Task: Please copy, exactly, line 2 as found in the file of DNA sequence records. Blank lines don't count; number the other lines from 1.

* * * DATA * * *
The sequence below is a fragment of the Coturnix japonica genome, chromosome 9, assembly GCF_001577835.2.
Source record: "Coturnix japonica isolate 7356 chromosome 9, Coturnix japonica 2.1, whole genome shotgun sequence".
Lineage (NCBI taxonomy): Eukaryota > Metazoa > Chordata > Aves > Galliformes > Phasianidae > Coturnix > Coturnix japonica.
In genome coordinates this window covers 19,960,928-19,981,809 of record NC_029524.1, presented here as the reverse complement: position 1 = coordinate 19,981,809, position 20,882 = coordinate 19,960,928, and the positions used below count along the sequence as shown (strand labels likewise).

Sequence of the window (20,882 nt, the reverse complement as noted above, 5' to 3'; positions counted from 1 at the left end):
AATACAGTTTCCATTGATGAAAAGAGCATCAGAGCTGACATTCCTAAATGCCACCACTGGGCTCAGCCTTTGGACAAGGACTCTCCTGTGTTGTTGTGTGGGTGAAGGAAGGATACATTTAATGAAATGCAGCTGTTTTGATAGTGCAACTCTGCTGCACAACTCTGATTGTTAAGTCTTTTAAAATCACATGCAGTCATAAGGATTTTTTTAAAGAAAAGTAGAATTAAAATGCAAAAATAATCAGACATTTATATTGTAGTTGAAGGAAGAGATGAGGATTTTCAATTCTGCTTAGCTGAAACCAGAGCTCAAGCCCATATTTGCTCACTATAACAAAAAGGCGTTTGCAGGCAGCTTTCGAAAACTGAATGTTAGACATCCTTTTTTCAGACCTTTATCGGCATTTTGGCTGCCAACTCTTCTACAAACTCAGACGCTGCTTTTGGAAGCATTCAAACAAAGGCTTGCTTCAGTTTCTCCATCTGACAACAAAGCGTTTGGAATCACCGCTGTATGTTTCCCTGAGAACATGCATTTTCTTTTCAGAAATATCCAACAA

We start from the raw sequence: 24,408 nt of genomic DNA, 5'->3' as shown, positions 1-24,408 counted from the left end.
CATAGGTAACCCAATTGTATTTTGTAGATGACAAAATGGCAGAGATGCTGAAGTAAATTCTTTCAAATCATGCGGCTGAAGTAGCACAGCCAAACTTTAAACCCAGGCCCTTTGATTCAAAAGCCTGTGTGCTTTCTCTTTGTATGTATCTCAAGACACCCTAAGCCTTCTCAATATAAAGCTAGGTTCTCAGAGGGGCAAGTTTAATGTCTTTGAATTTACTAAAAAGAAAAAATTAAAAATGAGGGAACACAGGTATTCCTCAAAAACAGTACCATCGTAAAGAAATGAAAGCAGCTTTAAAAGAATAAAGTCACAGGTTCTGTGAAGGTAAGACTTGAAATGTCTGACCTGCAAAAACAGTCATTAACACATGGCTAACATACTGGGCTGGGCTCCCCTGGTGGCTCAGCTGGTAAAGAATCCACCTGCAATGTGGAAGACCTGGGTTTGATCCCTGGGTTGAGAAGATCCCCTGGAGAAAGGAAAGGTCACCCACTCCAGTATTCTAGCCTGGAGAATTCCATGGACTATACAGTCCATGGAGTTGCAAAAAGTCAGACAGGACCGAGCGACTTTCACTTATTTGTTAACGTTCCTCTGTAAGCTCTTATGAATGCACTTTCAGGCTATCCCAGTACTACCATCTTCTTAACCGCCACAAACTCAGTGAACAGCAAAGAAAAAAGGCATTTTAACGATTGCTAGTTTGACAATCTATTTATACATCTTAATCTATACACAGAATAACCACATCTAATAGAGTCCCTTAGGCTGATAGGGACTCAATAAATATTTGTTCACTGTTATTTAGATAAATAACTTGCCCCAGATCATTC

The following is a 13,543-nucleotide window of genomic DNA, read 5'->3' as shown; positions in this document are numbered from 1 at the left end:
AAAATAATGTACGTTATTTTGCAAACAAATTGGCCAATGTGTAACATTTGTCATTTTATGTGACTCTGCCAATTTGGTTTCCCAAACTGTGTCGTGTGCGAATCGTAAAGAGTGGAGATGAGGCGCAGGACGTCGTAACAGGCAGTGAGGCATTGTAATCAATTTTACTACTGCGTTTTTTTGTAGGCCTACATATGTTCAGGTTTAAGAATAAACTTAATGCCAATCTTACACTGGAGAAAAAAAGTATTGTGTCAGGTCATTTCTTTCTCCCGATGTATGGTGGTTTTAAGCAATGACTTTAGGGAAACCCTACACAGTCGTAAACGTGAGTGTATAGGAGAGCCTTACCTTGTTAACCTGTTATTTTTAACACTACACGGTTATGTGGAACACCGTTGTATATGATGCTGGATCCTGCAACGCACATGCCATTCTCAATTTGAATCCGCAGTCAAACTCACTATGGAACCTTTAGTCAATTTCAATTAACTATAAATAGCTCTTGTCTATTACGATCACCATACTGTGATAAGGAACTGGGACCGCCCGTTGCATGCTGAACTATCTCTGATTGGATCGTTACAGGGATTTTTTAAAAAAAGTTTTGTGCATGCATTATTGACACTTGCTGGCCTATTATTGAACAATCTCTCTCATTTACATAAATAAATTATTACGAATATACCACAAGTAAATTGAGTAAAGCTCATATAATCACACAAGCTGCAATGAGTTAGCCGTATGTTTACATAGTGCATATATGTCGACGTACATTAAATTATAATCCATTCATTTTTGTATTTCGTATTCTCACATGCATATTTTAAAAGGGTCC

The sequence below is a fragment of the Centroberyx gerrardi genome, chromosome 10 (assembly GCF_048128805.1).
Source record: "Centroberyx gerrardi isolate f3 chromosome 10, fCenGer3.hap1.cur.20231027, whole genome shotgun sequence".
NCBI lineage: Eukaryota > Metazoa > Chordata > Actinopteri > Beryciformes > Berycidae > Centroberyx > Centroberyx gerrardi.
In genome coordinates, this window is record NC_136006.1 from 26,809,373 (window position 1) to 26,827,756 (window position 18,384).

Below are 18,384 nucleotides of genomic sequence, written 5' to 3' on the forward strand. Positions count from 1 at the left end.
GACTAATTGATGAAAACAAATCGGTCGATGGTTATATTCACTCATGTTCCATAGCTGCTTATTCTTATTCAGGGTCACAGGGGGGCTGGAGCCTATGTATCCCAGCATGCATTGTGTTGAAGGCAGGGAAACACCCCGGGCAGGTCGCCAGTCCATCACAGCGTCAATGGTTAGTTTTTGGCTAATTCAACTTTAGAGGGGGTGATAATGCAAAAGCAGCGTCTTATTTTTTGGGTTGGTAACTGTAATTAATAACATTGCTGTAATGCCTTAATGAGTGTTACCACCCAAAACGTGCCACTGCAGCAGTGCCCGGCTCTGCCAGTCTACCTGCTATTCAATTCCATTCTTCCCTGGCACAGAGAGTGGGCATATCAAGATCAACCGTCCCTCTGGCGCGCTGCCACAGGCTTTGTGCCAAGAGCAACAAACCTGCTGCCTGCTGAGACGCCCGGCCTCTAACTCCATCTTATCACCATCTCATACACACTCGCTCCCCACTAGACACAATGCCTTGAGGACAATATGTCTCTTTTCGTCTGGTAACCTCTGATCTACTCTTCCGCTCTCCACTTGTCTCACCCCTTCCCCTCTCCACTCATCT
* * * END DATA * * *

Source record: "Coturnix japonica isolate 7356 chromosome 9, Coturnix japonica 2.1, whole genome shotgun sequence".